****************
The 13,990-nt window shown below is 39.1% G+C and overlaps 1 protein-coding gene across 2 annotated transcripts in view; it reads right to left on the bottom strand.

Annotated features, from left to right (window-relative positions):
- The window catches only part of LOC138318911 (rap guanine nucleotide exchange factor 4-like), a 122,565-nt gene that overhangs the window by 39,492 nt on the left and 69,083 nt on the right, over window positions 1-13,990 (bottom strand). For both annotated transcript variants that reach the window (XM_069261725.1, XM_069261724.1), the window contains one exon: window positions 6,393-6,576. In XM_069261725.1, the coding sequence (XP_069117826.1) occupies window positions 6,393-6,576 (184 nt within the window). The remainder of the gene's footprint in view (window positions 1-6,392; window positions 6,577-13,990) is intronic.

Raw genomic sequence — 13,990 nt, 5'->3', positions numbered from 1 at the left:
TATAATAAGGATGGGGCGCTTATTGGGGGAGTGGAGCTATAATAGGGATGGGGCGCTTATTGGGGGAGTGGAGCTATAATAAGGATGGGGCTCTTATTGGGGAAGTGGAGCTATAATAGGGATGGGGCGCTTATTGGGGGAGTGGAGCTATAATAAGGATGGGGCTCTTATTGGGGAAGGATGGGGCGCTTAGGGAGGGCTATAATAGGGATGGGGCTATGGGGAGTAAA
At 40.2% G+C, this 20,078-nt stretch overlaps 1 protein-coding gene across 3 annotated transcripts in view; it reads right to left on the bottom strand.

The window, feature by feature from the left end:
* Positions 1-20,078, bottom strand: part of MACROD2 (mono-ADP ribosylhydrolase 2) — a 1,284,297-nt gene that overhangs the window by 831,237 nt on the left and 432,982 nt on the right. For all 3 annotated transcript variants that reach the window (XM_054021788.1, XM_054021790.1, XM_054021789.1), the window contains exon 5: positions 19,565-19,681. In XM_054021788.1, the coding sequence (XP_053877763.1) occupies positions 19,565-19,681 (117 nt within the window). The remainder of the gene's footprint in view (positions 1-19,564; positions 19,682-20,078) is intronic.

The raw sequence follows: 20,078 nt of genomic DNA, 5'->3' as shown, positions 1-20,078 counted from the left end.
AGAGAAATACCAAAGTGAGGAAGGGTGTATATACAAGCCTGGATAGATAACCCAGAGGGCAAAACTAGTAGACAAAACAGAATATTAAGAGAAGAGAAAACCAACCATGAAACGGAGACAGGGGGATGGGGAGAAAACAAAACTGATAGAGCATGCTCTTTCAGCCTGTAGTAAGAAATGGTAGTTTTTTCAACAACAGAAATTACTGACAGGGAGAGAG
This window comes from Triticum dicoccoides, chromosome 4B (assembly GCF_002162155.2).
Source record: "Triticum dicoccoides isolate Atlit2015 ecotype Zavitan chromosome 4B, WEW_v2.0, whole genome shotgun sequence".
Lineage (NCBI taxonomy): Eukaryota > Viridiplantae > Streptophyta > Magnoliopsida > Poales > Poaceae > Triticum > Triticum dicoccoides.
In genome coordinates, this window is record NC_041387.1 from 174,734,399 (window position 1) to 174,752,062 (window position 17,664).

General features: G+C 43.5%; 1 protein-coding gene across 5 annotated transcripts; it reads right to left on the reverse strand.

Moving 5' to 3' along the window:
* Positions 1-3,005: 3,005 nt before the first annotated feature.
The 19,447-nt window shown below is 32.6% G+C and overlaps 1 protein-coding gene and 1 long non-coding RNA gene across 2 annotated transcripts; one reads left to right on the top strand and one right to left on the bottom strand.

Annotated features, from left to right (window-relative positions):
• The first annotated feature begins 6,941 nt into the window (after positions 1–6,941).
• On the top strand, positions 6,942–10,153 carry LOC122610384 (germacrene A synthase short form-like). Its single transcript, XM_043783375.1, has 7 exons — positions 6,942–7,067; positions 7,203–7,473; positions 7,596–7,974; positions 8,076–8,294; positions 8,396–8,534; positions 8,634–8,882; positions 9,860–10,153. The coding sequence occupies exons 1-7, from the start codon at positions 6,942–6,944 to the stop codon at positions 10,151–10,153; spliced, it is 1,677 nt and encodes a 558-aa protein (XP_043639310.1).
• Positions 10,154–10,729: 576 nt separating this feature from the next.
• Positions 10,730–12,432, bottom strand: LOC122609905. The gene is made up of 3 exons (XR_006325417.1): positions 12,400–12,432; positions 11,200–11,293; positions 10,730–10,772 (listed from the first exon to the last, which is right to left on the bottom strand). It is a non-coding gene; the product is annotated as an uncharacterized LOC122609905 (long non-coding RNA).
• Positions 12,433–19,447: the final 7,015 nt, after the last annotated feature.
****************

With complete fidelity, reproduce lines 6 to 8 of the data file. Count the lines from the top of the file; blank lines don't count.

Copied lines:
At 40.2% G+C, this 20,078-nt stretch overlaps 1 protein-coding gene across 3 annotated transcripts in view; it reads right to left on the bottom strand.

The window, feature by feature from the left end:
* Positions 1-20,078, bottom strand: part of MACROD2 (mono-ADP ribosylhydrolase 2) — a 1,284,297-nt gene that overhangs the window by 831,237 nt on the left and 432,982 nt on the right. For all 3 annotated transcript variants that reach the window (XM_054021788.1, XM_054021790.1, XM_054021789.1), the window contains exon 5: positions 19,565-19,681. In XM_054021788.1, the coding sequence (XP_053877763.1) occupies positions 19,565-19,681 (117 nt within the window). The remainder of the gene's footprint in view (positions 1-19,564; positions 19,682-20,078) is intronic.